This study aims to enroll 360 individuals with schizophrenia or schizoaffective disorder for whom treatment with a long-acting injectable antipsychotic medication is likely to be helpful. Study participants will be randomly assigned to treatment with either paliperidone palmitate and haloperidol decanoate for up to 24 months. Participants will have an equal chance of being assigned to each medication, however participants will not know which medication they are taking.


Ages Eligible for Study:   18 Years to 65 Years   (Adult)
Sexes Eligible for Study:   All
Accepts Healthy Volunteers:   No

Inclusion Criteria:

  • Diagnosis of schizophrenia or schizoaffective disorder as defined by DSM-IV-TR criteria
  • Age 18-65 years
  • Capacity to provide informed consent
  • Patients who are likely to benefit from treatment with long-acting injectable paliperidone palmitate or haloperidol decanoate
  • Women of child bearing potential must have a negative serum pregnancy test at the Screening Visit.

Exclusion Criteria:

  • Patients who are currently stable and doing well on an antipsychotic regimen
  • Patients not expected to benefit from the study medications due to past experience with risperidone, paliperidone or haloperidol
  • Patients with tardive dyskinesia that is moderate or severe
  • Patients with any medical condition that, in the judgment of the investigator, might preclude safe completion of the study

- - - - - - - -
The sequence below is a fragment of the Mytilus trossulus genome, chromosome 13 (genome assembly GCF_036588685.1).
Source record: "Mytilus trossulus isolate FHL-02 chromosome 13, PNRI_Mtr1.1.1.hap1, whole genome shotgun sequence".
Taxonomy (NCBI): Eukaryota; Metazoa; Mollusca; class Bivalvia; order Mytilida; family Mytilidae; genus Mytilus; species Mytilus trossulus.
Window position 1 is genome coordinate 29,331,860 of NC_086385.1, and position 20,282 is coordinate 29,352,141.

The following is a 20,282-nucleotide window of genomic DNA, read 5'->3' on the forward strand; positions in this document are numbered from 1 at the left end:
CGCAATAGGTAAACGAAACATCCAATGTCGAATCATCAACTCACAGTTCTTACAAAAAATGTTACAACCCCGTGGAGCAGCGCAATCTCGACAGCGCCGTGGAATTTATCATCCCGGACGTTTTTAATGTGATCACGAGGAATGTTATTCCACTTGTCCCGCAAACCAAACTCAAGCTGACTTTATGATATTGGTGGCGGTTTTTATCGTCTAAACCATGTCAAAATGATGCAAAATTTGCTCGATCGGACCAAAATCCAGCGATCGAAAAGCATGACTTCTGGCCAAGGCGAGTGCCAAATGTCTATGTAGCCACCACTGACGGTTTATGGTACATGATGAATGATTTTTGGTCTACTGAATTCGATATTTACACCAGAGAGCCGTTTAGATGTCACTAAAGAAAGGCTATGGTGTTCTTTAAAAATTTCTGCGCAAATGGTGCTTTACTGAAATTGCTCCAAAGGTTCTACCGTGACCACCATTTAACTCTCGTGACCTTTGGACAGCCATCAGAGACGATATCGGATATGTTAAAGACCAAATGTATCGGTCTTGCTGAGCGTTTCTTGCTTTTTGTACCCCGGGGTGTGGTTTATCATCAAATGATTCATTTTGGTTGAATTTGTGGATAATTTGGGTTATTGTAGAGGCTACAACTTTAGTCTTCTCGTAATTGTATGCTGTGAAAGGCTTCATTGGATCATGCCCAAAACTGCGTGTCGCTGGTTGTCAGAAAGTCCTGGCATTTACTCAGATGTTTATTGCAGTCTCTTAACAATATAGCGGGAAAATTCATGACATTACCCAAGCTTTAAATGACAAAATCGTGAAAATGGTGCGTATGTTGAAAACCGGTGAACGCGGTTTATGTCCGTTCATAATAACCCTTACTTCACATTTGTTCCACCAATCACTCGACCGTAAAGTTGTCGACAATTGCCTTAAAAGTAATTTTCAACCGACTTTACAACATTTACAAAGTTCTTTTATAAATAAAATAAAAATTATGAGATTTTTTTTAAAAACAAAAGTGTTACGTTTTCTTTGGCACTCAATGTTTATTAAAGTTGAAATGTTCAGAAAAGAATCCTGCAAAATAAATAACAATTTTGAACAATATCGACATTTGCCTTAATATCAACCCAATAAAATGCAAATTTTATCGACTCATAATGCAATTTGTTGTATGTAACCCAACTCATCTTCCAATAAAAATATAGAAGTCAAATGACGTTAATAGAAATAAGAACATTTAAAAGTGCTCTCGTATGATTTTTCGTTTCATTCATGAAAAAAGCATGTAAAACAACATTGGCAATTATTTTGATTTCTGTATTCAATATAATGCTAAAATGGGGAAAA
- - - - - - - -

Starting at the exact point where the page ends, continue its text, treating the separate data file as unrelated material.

• Women who are pregnant or breastfeeding
  • Patients with mental retardation
  Contacts and Locations
Choosing to participate in a study is an important personal decision. Talk with your doctor and family members or friends about deciding to join a study. To learn more about this study, you or your doctor may contact the study research staff using the Contacts provided below. For general information, see Learn About Clinical Studies.

Please refer to this study by its identifier: NCT01136772

  Show 22 Study Locations
Sponsors and Collaborators
New York State Psychiatric Institute
National Institute of Mental Health (NIMH)
Duke University
University of North Carolina, Chapel Hill
Principal Investigator: Scott Stroup, MD, MPH Columbia University
Principal Investigator: Joseph P McEvoy, MD Duke University
  More Information

Responsible Party: New York State Psychiatric Institute Identifier: NCT01136772     History of Changes
Other Study ID Numbers: #6017
R01MH081107 ( U.S. NIH Grant/Contract )
Study First Received: May 14, 2010
Results First Received: March 25, 2015
Last Updated: September 6, 2016

Additional relevant MeSH terms:
Psychotic Disorders
Schizophrenia Spectrum and Other Psychotic Disorders
Mental Disorders
Paliperidone Palmitate
Haloperidol decanoate
Decanoic acid
Antipsychotic Agents
Tranquilizing Agents
Central Nervous System Depressants
Physiological Effects of Drugs
Psychotropic Drugs
Serotonin 5-HT2 Receptor Antagonists
Serotonin Antagonists
Serotonin Agents
Neurotransmitter Agents
Molecular Mechanisms of Pharmacological Action
Dopamine D2 Receptor Antagonists
Dopamine Antagonists
Dopamine Agents
Autonomic Agents
Peripheral Nervous System Agents
Gastrointestinal Agents
Anti-Dyskinesia Agents
Antifungal Agents
Anti-Infective Agents processed this record on September 21, 2017